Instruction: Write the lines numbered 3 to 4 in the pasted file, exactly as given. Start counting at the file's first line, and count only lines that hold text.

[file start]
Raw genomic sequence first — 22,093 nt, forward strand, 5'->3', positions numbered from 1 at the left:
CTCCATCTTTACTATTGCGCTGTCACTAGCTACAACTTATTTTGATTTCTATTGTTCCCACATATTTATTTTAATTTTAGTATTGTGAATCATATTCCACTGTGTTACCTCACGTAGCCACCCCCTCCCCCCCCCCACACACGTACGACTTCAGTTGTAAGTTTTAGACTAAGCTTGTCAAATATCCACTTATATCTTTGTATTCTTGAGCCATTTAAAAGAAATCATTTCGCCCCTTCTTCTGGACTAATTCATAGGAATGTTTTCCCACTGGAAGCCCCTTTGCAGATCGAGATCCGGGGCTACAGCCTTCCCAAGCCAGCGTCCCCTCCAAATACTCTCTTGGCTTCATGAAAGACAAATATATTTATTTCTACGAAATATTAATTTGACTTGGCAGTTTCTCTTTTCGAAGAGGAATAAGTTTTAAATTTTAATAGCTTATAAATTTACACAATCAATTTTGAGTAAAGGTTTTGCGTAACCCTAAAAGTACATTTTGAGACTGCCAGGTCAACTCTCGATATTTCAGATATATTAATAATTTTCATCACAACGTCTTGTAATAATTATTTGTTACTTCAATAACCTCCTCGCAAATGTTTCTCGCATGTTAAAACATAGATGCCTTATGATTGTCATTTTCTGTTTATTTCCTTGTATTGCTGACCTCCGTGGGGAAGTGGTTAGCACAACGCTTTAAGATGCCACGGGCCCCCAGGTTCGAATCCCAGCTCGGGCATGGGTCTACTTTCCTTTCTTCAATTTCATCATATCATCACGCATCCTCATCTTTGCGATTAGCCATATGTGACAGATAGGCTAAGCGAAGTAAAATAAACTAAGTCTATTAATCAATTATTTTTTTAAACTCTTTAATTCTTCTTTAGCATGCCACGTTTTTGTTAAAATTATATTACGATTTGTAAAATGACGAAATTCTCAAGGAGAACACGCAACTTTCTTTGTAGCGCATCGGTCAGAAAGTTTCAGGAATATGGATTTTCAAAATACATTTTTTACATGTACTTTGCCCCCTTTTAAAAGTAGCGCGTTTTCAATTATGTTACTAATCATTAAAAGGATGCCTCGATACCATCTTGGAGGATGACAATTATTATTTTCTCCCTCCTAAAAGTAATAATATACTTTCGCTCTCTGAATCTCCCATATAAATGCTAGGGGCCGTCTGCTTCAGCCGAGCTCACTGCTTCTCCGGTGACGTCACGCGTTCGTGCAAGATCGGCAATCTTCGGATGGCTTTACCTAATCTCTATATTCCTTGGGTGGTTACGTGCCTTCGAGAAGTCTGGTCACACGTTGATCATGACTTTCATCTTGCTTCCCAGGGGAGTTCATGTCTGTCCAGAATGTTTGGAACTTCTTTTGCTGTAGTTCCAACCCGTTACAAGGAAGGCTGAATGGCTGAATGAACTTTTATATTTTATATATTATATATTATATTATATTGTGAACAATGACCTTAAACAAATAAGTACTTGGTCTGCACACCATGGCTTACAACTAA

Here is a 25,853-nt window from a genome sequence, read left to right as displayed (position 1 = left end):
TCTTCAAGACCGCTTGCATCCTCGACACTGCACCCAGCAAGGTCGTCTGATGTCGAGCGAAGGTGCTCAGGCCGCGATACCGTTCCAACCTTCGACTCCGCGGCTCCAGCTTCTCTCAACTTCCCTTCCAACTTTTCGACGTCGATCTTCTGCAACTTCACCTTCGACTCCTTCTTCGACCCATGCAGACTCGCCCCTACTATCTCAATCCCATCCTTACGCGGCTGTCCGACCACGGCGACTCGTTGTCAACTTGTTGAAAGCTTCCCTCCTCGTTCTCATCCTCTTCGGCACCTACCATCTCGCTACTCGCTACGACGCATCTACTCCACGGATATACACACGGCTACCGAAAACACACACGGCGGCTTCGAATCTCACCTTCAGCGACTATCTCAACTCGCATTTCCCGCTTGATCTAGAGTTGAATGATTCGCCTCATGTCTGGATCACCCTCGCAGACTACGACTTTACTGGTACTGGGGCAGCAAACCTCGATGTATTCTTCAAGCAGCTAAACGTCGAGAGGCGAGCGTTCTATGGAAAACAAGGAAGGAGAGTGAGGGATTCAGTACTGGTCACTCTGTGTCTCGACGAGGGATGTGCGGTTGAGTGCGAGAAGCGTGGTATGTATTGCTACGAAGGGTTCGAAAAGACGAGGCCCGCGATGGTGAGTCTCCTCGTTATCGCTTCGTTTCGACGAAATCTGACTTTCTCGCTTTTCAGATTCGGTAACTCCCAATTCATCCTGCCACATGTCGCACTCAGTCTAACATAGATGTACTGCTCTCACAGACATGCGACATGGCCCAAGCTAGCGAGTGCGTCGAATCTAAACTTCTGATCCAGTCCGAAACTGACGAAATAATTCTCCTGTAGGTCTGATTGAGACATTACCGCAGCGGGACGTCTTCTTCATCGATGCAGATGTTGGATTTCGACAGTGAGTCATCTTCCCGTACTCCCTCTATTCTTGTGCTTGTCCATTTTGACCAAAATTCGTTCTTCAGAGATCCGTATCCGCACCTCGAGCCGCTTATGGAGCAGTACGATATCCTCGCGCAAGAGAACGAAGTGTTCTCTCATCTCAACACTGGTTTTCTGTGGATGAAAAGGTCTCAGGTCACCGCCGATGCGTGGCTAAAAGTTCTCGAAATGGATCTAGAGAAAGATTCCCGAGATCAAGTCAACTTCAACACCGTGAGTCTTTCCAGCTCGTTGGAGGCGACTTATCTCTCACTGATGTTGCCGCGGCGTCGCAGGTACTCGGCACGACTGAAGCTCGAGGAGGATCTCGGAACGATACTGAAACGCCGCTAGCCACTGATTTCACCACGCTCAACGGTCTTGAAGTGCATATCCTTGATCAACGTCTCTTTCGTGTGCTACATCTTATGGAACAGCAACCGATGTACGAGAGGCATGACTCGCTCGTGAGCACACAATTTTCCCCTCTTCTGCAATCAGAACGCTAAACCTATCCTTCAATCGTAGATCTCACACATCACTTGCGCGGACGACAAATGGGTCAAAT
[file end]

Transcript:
Here is a 25,853-nt window from a genome sequence, read left to right as displayed (position 1 = left end):
TCTTCAAGACCGCTTGCATCCTCGACACTGCACCCAGCAAGGTCGTCTGATGTCGAGCGAAGGTGCTCAGGCCGCGATACCGTTCCAACCTTCGACTCCGCGGCTCCAGCTTCTCTCAACTTCCCTTCCAACTTTTCGACGTCGATCTTCTGCAACTTCACCTTCGACTCCTTCTTCGACCCATGCAGACTCGCCCCTACTATCTCAATCCCATCCTTACGCGGCTGTCCGACCACGGCGACTCGTTGTCAACTTGTTGAAAGCTTCCCTCCTCGTTCTCATCCTCTTCGGCACCTACCATCTCGCTACTCGCTACGACGCATCTACTCCACGGATATACACACGGCTACCGAAAACACACACGGCGGCTTCGAATCTCACCTTCAGCGACTATCTCAACTCGCATTTCCCGCTTGATCTAGAGTTGAATGATTCGCCTCATGTCTGGATCACCCTCGCAGACTACGACTTTACTGGTACTGGGGCAGCAAACCTCGATGTATTCTTCAAGCAGCTAAACGTCGAGAGGCGAGCGTTCTATGGAAAACAAGGAAGGAGAGTGAGGGATTCAGTACTGGTCACTCTGTGTCTCGACGAGGGATGTGCGGTTGAGTGCGAGAAGCGTGGTATGTATTGCTACGAAGGGTTCGAAAAGACGAGGCCCGCGATGGTGAGTCTCCTCGTTATCGCTTCGTTTCGACGAAATCTGACTTTCTCGCTTTTCAGATTCGGTAACTCCCAATTCATCCTGCCACATGTCGCACTCAGTCTAACATAGATGTACTGCTCTCACAGACATGCGACATGGCCCAAGCTAGCGAGTGCGTCGAATCTAAACTTCTGATCCAGTCCGAAACTGACGAAATAATTCTCCTGTAGGTCTGATTGAGACATTACCGCAGCGGGACGTCTTCTTCATCGATGCAGATGTTGGATTTCGACAGTGAGTCATCTTCCCGTACTCCCTCTATTCTTGTGCTTGTCCATTTTGACCAAAATTCGTTCTTCAGAGATCCGTATCCGCACCTCGAGCCGCTTATGGAGCAGTACGATATCCTCGCGCAAGAGAACGAAGTGTTCTCTCATCTCAACACTGGTTTTCTGTGGATGAAAAGGTCTCAGGTCACCGCCGATGCGTGGCTAAAAGTTCTCGAAATGGATCTAGAGAAAGATTCCCGAGATCAAGTCAACTTCAACACCGTGAGTCTTTCCAGCTCGTTGGAGGCGACTTATCTCTCACTGATGTTGCCGCGGCGTCGCAGGTACTCGGCACGACTGAAGCTCGAGGAGGATCTCGGAACGATACTGAAACGCCGCTAGCCACTGATTTCACCACGCTCAACGGTCTTGAAGTGCATATCCTTGATCAACGTCTCTTTCGTGTGCTACATCTTATGGAACAGCAACCGATGTACGAGAGGCATGACTCGCTCGTGAGCACACAATTTTCCCCTCTTCTGCAATCAGAACGCTAAACCTATCCTTCAATCGTAGATCTCACACATCACTTGCGCGGACGACAAATGGGTCAAAT